These and other advantages attendant therewith are provided by exemplary embodiments of the invention wherein a method and apparatus for providing detailed error messaging, including information to assist a user in overcoming the error, includes: identifying an error, providing an error message identifying the existence of an error, the error message including: providing a detailed description of the source of the error; providing a description of what procedures may be undertaken by the user to overcome the error; and providing an indication of what information must be downloaded to the user's device to overcome the problem.
An e-mail sender system 10 may, for example, be connected to an ISP (Internet Service Provider) on which a user of the system 10 has an account, located within a company, possibly connected to a local area network (LAN), and connected to the Internet 20, or connected to the Internet 20 through a large ASP (application service provider) such as America Online (AOL). Those skilled in the art will appreciate that the systems shown in
The message server 40 may be implemented, for example, on a network computer within the firewall of a corporation, a computer within an ISP or ASP system or the like, and acts as the main interface for e-mail exchange over the Internet 20. Although other messaging systems might not require a message server system 40, a mobile device 100 configured for receiving and possibly sending e-mail will normally be associated with an account on a message server. Perhaps the two most common message servers are Microsoft Exchange™ and Lotus Domino™. These products are often used in conjunction with Internet mail routers that route and deliver mail. These intermediate components are not shown in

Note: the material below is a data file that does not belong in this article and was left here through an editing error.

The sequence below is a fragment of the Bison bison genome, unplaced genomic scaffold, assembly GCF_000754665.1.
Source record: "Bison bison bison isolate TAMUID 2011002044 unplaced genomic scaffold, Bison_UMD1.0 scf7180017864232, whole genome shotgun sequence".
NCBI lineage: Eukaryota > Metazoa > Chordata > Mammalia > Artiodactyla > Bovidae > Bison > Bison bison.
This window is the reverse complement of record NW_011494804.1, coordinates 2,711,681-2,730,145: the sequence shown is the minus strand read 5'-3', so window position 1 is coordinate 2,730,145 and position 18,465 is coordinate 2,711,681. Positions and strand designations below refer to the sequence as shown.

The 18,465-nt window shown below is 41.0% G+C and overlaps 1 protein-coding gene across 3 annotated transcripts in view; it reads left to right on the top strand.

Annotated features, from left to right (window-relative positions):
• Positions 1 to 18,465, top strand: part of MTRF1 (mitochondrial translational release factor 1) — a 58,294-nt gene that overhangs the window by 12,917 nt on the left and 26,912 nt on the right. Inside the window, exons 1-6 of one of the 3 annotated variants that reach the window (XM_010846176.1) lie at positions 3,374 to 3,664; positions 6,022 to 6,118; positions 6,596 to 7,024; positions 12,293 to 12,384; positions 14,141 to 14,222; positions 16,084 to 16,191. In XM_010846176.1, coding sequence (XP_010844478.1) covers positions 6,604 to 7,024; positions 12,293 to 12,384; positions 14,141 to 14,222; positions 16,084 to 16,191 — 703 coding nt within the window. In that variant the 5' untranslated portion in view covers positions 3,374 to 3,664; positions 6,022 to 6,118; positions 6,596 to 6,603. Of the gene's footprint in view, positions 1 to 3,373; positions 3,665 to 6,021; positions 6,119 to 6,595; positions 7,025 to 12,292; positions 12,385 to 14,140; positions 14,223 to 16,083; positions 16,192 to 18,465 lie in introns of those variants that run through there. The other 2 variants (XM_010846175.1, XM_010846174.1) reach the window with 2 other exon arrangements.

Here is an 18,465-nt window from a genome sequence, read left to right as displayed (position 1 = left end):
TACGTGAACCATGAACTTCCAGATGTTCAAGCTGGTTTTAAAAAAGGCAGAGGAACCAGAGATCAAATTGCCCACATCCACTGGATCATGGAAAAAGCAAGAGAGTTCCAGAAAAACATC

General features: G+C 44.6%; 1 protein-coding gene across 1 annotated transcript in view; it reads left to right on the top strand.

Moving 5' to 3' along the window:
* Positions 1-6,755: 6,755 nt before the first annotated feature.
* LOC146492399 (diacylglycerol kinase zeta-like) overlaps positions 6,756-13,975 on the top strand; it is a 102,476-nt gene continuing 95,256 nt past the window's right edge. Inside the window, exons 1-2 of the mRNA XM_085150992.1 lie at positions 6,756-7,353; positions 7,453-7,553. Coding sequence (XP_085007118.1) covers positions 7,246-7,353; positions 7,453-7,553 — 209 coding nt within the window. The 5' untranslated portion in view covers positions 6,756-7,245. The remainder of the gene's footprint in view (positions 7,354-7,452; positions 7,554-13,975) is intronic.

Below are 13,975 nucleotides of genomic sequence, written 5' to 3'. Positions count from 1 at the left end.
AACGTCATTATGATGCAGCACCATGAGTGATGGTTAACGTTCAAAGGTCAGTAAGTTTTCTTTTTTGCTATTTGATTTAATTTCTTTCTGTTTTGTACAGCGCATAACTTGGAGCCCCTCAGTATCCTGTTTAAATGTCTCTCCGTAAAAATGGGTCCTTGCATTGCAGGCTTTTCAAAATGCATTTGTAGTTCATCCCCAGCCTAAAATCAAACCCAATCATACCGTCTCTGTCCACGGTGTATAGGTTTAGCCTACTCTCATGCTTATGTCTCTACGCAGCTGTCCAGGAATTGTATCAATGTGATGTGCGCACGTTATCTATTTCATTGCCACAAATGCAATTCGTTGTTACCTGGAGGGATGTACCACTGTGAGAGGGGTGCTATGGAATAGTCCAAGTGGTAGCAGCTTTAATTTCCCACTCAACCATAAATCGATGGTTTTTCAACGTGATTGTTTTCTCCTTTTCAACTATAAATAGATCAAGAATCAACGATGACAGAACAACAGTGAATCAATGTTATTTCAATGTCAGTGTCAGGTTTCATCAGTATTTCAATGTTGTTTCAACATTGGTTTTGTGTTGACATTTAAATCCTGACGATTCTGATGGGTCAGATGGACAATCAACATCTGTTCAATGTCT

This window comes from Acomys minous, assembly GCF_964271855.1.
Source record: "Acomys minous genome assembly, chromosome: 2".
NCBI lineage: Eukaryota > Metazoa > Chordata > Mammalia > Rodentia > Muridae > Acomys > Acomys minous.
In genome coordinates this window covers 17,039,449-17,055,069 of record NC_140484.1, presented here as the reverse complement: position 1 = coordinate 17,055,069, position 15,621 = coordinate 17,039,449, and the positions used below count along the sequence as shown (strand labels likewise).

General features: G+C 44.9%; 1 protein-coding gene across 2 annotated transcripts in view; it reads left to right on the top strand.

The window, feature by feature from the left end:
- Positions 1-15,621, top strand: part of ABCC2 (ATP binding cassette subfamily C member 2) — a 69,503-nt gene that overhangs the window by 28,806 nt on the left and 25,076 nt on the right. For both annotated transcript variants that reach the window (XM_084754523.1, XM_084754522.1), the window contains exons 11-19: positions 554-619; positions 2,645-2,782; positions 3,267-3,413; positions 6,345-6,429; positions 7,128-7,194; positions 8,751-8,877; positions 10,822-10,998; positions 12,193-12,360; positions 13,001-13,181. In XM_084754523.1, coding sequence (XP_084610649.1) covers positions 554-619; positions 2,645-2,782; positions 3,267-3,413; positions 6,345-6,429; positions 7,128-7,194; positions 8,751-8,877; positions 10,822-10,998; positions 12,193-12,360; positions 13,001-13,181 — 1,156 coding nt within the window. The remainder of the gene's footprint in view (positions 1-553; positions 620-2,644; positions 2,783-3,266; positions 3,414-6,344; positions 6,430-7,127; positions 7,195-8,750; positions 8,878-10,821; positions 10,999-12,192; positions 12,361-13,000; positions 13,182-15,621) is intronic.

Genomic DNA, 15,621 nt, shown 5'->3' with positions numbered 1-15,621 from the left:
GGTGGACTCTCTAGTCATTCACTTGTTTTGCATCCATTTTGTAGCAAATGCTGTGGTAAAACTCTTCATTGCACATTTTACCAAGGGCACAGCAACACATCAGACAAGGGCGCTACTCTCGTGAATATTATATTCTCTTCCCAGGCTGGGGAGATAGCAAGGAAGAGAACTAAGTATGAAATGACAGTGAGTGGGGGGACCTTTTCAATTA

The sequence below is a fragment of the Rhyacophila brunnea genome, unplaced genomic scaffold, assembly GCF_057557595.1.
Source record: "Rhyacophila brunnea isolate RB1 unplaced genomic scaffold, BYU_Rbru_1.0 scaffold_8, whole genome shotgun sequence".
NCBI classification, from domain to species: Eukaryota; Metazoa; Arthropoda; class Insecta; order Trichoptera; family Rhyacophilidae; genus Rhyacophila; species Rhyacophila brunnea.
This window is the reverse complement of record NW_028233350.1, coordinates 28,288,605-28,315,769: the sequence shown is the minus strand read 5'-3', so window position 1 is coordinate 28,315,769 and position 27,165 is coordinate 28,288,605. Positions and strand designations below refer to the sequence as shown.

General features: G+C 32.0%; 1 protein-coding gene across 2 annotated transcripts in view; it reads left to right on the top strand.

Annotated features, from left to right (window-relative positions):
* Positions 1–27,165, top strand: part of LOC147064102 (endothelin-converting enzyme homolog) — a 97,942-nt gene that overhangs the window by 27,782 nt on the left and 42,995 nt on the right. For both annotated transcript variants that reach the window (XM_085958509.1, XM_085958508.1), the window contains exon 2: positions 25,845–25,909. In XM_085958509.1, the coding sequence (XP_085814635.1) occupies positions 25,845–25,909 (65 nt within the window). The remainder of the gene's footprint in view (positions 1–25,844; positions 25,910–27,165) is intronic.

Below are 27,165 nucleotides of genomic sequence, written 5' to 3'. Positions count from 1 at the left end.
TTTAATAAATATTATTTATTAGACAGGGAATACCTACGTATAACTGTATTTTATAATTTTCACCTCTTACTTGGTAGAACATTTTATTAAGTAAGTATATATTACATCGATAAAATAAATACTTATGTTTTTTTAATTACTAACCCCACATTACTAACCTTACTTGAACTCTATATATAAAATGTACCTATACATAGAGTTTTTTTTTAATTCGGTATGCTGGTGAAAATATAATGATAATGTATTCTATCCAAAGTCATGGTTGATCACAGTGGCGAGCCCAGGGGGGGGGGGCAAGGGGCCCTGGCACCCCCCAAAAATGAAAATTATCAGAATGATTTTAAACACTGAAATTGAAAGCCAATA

The wireless gateway 85 and infrastructure 90 provide a link between the Internet 20 and wireless network 105. The wireless infrastructure 90 determines the most likely network for locating a given user and tracks the user as they roam between countries or networks. A message is then delivered to the mobile device 100 via wireless transmission, typically at a radio frequency (RF), from a base station in the wireless network 105 to the mobile device 100. The particular network 105 may be virtually any wireless network over which messages may be exchanged with a mobile communication device.
As shown in
Regardless of the specific mechanism controlling the forwarding of messages to the mobile device 100, the message 15, or possibly a translated or reformatted version thereof, is sent to the wireless gateway 85. The wireless infrastructure 90 includes a series of connections to wireless network 105. These connections could be Integrated Services Digital Network (ISDN), Frame Relay or T1 connections using the TCP/IP protocol used throughout the Internet. As used herein, the term “Wireless network” is intended to include at least one of three different types of networks, those being (1) data-centric wireless networks, (2) voice-centric wireless networks and (3) dual-mode networks that can support both voice and data communications over the same physical base stations. Combined dual-mode networks include, but are not limited to, (1) Code Division Multiple Access (CDMA) networks, (2) the Groupe Special Mobile or the Global System for Mobile Communications (GSM) and the General Packet Radio Service (GPRS) networks, and (3) future third-generation (3G) networks like Enhanced Data-rates for Global Evolution (EDGE) and Universal Mobile Telecommunications Systems (UMTS). Some older examples of data-centric network include the Mobitex™ Radio Network and the DataTAC™ Radio Network. Examples of older voice-centric data networks include Personal Communication Systems (PCS) networks like GSM, and TDMA systems.